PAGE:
I've Actually SEEN a Skin-shade (I think)

In the ‘Straight Dope’ that’s in the current (June 4, 04) Issue if the Isthmus newspaper in Madison WI, Cecil’s talking about the rumored lampshades made of human skin made by Nazis in WWII. He essential discounts their existence. Problem is, I think I’ve seen one.

I went to College at Truman State University in Kirksville, MO. In the basement of what I think was named the “Kirk Memorial” building they had a SMALL museum (about 1000 sq feet or so) of mostly war relics brought back by local vets, as I remember.

In this museum, under glass, they had what was supposed to be a human-skin shaded lamp. As it was under glass, and I didn’t have my handy-dandy portable DNA checker with me, it could be a fake. But Jesus, who would want to fake something like that?

Chris S.

I think I did, too, on eBay, quite a while back, before they cut out all the really interesting stuff you could sell. I didn’t bid because I thought it would smell once the lightbulb has been on a while and it heated up. I mean, it could’ve been made from armpit or ass, since there was no “content” labels affixed.

Thewooz, it’s customary (and a dern good idea) to include a link to the column you are referring to, so we are all aware of just whatcha talkin’ 'bout. Theoretically, all of Cecil’s newspaper columns are in the web database, and the new ones should be there even before publication.

However, the link sent to me on this topic by the automated Cecil email machine doesn’t seem to be correct, as it comes up “not found”:


Trying to fix the date to 06/04 instead to 04/06 doesn’t seem to help:


And searching the archives for “nazi AND lampshades” doesn’t return anything either. So my guess is something is wrong. Mods?

Supporting Thewooz:

This article: “A few of the featured pieces in the museum are the lamp supposedly made of human skin, the suit of armor and antique farm equipment.” Note “supposedly.” I wonder what the curator says about it?

I am also a graduate of Truman State University in sunny Kirksville, MO, and have also seen the “skin lamp.” (It used to be located in Violette Museum, which was essentially in the basement of Kirk Memorial.) The museum has since closed it’s doors due to lack of funding. I don’t know what happened to the curator or the artifacts.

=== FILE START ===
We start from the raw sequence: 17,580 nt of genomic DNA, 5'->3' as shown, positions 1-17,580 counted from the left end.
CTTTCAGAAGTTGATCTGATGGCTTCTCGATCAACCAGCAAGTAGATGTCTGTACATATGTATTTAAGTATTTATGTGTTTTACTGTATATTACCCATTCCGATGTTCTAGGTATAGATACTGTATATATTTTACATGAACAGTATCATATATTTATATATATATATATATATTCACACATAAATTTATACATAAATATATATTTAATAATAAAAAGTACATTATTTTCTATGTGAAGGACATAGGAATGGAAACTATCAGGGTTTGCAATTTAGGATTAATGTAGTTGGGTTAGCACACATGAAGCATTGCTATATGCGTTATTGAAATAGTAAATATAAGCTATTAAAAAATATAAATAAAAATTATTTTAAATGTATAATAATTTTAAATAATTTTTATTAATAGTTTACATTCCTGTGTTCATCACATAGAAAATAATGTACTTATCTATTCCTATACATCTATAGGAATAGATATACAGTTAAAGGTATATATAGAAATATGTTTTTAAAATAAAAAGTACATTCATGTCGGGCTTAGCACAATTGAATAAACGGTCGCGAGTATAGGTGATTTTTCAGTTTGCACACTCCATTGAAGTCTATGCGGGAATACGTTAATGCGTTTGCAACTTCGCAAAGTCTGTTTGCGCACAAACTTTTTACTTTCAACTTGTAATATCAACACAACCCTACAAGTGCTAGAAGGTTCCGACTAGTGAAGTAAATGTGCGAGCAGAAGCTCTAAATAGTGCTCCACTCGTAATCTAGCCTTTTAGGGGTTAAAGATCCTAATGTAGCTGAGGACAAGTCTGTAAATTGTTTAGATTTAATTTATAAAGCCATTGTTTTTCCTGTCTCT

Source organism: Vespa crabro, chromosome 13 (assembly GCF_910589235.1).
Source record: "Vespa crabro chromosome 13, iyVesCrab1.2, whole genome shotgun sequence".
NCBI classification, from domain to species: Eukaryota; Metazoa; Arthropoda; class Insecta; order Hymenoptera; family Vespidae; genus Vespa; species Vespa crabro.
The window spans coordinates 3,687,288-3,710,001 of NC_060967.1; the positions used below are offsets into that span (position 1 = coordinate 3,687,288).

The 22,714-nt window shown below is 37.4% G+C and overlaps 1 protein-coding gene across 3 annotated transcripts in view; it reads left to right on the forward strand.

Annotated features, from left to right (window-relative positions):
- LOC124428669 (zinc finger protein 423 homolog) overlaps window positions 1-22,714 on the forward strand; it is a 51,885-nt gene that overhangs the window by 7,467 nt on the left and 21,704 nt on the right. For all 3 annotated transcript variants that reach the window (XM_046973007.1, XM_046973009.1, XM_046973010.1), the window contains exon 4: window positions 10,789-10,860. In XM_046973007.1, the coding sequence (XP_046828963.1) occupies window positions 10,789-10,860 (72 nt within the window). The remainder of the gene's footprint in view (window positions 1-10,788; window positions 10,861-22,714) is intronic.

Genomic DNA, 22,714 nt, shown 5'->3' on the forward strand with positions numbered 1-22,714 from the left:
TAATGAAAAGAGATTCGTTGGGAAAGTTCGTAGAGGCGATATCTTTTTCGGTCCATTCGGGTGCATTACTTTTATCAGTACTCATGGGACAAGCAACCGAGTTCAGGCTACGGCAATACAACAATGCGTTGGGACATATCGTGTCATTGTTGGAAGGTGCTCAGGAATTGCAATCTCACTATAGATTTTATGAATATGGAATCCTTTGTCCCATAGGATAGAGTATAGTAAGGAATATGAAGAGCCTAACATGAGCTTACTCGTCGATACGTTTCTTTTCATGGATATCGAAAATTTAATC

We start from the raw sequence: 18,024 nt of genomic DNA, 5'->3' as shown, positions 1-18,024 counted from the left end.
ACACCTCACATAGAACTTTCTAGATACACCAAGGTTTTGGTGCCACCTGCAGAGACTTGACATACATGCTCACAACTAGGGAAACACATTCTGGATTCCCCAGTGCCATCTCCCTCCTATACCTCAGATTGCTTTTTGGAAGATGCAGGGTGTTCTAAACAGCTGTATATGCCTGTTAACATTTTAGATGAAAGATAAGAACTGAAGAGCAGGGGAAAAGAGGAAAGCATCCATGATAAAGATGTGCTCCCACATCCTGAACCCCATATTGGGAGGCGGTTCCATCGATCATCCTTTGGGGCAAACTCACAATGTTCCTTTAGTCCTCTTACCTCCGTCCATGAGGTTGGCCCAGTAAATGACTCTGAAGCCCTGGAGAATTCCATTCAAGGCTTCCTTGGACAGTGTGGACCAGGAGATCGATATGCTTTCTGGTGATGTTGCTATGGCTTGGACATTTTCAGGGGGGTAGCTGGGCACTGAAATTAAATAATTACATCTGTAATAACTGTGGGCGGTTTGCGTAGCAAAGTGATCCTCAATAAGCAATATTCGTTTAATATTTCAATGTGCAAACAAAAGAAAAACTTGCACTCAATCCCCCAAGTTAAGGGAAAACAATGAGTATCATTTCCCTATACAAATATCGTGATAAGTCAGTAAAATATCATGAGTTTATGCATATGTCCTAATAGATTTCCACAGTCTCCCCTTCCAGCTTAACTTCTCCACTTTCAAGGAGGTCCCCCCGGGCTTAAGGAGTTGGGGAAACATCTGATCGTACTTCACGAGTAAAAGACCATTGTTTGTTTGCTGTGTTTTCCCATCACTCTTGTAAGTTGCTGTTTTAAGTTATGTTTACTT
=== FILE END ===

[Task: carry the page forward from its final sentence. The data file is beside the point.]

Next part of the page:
I found 2 articles online, both through Truman publications, that referenced the lamp. In both, the fact that the lamp was made of human skin was tempered by the word “supposedly.” However, I do remember that it is presented as being made of human skin - when I went there, I was never told that it “probably” or “supposedly” was. It just was.

I, also, did not have my DNA tester with me.

And also, this:


link works. It didn’t work in the email I received this morning, but I presumed that to just be due to the fact they hadn’t posted the article yet. Seems to work now.

Yep, the link works for me now. I guess the article wasn’t posted in a timely fashion and no one checks the validity of the email links before activating or preparing the automatic email sequence.

The most amazing thing to me about this article was that Karl Koch was executed by the Nazis on the grounds that he was too evil even by their standards. Too evil for the Nazis, damn…

Oops, spoke too soon (as usual). This site http://www.spartacus.schoolnet.co.uk/GERkochK.htm says Koch was arrested for embezzlement and forgery (it doesn’t include Cecil’s mention of incitement to murder), found guilty, and executed. So in Nazi logic, Lampshades=OK, Embezzlement=Not OK.

I’m glad Cecil mentioned the soap. There was a thread once where I staked out the claim that the tales of prisoners being made into soap was exaggerated at best. I felt like I was swimming upstream. That it may have been done once is quite different than the widespread practice it is sometimes purported to be.